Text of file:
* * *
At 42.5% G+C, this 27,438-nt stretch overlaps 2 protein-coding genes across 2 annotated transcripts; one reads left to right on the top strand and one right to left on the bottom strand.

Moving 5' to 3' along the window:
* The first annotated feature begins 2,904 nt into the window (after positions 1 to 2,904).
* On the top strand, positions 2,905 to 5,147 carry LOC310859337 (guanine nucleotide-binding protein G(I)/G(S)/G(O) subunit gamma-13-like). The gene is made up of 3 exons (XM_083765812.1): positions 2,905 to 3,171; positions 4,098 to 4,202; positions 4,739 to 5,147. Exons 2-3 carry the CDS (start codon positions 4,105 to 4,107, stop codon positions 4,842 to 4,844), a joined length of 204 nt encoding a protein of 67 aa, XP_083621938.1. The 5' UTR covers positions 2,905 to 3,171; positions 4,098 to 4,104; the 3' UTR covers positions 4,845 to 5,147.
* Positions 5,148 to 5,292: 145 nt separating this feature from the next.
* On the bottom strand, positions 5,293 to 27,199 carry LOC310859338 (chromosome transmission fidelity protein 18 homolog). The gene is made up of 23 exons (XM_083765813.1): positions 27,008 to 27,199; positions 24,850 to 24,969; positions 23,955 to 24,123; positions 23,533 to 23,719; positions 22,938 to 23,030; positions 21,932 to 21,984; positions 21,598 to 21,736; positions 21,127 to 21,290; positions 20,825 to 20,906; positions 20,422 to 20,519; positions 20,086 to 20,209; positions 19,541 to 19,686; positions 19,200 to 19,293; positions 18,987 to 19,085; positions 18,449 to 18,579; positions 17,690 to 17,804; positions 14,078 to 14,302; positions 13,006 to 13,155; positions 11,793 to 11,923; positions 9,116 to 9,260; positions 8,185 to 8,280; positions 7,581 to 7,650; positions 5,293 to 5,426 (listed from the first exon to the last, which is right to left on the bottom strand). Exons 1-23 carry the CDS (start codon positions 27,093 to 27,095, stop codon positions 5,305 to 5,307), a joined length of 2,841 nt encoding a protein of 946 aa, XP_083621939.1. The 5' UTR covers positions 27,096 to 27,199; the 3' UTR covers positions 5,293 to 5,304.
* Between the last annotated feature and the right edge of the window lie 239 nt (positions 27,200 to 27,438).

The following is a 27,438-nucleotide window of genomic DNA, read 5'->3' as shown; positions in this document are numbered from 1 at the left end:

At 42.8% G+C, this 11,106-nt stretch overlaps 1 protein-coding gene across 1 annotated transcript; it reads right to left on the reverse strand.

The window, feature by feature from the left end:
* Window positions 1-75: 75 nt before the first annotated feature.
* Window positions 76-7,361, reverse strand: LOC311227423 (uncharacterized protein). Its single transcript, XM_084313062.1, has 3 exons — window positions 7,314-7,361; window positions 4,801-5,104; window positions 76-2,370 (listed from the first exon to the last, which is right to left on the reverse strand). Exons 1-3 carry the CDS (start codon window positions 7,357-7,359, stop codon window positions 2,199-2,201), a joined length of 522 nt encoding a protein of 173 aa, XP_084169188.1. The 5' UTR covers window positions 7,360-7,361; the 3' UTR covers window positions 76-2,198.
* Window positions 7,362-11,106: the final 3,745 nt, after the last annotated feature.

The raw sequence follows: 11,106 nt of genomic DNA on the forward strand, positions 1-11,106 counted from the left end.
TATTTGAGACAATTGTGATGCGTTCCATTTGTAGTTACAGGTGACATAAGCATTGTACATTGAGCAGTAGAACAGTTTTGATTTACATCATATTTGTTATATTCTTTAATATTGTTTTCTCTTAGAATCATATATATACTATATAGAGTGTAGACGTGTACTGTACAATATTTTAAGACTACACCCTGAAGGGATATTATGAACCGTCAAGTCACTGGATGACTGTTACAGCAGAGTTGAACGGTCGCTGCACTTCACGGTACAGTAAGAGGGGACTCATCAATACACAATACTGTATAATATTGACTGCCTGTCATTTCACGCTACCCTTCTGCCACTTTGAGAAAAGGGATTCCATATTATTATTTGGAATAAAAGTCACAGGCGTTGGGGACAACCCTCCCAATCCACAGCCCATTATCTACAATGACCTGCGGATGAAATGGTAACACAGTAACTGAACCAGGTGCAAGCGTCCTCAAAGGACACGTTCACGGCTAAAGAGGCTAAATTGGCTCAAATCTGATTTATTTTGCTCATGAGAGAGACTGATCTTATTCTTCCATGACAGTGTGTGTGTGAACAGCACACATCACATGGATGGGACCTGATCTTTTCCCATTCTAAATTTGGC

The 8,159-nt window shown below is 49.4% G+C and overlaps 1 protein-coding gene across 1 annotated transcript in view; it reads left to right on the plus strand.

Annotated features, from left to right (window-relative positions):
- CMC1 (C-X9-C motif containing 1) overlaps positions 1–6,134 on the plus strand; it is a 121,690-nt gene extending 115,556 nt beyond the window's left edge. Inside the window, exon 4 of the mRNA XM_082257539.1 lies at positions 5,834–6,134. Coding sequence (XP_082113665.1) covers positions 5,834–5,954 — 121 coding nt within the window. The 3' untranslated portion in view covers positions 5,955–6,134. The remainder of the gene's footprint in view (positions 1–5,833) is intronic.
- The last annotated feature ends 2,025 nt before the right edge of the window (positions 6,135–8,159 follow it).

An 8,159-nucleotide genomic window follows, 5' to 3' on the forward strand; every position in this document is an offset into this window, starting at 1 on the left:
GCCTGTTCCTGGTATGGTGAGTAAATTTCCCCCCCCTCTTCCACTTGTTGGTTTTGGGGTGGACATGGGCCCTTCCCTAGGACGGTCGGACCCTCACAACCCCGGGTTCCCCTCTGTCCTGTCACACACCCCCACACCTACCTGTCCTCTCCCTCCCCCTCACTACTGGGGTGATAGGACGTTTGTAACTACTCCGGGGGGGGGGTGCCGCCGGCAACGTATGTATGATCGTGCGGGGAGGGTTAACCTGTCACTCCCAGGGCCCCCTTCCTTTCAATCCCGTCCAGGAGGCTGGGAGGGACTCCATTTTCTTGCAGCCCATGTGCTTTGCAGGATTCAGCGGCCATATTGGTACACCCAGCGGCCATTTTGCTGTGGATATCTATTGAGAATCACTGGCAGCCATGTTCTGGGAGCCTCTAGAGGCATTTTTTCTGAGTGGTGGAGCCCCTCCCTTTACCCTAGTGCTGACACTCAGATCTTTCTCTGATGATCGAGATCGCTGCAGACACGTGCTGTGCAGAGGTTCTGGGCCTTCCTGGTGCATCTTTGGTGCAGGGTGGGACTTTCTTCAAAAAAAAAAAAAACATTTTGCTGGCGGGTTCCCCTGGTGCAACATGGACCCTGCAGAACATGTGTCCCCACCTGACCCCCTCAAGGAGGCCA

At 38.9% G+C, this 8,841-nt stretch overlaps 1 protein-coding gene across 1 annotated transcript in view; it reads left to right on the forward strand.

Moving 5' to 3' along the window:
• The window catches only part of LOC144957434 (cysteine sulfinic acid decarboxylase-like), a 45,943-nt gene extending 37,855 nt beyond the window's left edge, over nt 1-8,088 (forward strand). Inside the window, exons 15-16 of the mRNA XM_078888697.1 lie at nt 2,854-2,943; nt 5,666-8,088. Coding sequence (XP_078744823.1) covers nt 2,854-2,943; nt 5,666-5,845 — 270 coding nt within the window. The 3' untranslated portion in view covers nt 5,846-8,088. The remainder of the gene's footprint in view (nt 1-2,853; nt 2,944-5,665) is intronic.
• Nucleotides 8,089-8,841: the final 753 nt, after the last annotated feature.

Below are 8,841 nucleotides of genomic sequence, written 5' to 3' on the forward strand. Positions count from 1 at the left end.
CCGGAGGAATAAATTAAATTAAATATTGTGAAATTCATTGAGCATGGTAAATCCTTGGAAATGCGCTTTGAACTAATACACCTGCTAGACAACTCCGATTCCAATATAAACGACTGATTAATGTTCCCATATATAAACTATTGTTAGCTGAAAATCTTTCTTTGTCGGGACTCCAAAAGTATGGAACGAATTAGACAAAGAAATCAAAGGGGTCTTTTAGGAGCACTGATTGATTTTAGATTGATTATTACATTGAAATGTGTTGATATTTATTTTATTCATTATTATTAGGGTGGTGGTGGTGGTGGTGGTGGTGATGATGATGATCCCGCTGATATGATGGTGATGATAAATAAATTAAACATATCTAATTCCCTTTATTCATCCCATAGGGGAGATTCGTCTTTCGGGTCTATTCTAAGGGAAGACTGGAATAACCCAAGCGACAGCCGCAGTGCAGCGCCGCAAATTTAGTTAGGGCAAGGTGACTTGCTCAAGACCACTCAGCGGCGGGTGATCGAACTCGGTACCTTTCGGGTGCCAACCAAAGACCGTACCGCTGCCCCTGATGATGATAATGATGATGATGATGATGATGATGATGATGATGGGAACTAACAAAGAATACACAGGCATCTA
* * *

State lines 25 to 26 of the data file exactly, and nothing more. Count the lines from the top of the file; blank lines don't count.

• Nucleotides 8,089-8,841: the final 753 nt, after the last annotated feature.

Below are 8,841 nucleotides of genomic sequence, written 5' to 3' on the forward strand. Positions count from 1 at the left end.